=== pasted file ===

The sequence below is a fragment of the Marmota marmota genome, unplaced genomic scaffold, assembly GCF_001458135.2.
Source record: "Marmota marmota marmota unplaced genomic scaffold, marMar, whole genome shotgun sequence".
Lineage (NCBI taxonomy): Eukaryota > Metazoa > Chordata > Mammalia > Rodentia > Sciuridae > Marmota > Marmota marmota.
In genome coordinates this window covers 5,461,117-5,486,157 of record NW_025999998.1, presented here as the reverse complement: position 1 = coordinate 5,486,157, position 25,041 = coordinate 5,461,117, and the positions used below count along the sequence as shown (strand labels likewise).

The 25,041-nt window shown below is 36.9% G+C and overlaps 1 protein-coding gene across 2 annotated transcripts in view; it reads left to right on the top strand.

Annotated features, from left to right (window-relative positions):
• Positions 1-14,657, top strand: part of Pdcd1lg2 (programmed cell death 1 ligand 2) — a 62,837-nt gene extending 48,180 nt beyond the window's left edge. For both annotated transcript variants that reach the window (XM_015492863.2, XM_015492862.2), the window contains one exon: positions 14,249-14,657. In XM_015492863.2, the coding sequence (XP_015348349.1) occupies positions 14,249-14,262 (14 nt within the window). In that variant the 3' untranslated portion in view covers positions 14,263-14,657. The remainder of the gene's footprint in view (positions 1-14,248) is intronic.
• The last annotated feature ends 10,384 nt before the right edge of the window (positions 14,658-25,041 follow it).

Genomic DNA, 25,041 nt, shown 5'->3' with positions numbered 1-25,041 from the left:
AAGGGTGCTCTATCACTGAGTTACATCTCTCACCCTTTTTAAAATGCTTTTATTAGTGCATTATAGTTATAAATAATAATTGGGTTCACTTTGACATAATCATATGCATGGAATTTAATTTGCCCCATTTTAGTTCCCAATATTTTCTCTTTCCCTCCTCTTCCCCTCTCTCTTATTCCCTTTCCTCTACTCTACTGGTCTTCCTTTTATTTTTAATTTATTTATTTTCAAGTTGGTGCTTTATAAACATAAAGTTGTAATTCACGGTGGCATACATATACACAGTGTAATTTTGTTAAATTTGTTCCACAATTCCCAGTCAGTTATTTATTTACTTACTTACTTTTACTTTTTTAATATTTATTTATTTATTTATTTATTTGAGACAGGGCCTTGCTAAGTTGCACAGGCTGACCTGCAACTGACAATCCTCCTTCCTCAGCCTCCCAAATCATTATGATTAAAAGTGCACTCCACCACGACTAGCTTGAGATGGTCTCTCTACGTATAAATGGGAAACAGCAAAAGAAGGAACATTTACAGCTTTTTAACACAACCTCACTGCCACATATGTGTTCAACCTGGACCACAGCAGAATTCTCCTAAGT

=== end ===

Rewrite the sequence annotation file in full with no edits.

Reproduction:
The sequence below is a fragment of the Marmota marmota genome, unplaced genomic scaffold, assembly GCF_001458135.2.
Source record: "Marmota marmota marmota unplaced genomic scaffold, marMar, whole genome shotgun sequence".
Lineage (NCBI taxonomy): Eukaryota > Metazoa > Chordata > Mammalia > Rodentia > Sciuridae > Marmota > Marmota marmota.
In genome coordinates this window covers 5,461,117-5,486,157 of record NW_025999998.1, presented here as the reverse complement: position 1 = coordinate 5,486,157, position 25,041 = coordinate 5,461,117, and the positions used below count along the sequence as shown (strand labels likewise).

The 25,041-nt window shown below is 36.9% G+C and overlaps 1 protein-coding gene across 2 annotated transcripts in view; it reads left to right on the top strand.

Annotated features, from left to right (window-relative positions):
• Positions 1-14,657, top strand: part of Pdcd1lg2 (programmed cell death 1 ligand 2) — a 62,837-nt gene extending 48,180 nt beyond the window's left edge. For both annotated transcript variants that reach the window (XM_015492863.2, XM_015492862.2), the window contains one exon: positions 14,249-14,657. In XM_015492863.2, the coding sequence (XP_015348349.1) occupies positions 14,249-14,262 (14 nt within the window). In that variant the 3' untranslated portion in view covers positions 14,263-14,657. The remainder of the gene's footprint in view (positions 1-14,248) is intronic.
• The last annotated feature ends 10,384 nt before the right edge of the window (positions 14,658-25,041 follow it).

Genomic DNA, 25,041 nt, shown 5'->3' with positions numbered 1-25,041 from the left:
AAGGGTGCTCTATCACTGAGTTACATCTCTCACCCTTTTTAAAATGCTTTTATTAGTGCATTATAGTTATAAATAATAATTGGGTTCACTTTGACATAATCATATGCATGGAATTTAATTTGCCCCATTTTAGTTCCCAATATTTTCTCTTTCCCTCCTCTTCCCCTCTCTCTTATTCCCTTTCCTCTACTCTACTGGTCTTCCTTTTATTTTTAATTTATTTATTTTCAAGTTGGTGCTTTATAAACATAAAGTTGTAATTCACGGTGGCATACATATACACAGTGTAATTTTGTTAAATTTGTTCCACAATTCCCAGTCAGTTATTTATTTACTTACTTACTTTTACTTTTTTAATATTTATTTATTTATTTATTTATTTGAGACAGGGCCTTGCTAAGTTGCACAGGCTGACCTGCAACTGACAATCCTCCTTCCTCAGCCTCCCAAATCATTATGATTAAAAGTGCACTCCACCACGACTAGCTTGAGATGGTCTCTCTACGTATAAATGGGAAACAGCAAAAGAAGGAACATTTACAGCTTTTTAACACAACCTCACTGCCACATATGTGTTCAACCTGGACCACAGCAGAATTCTCCTAAGT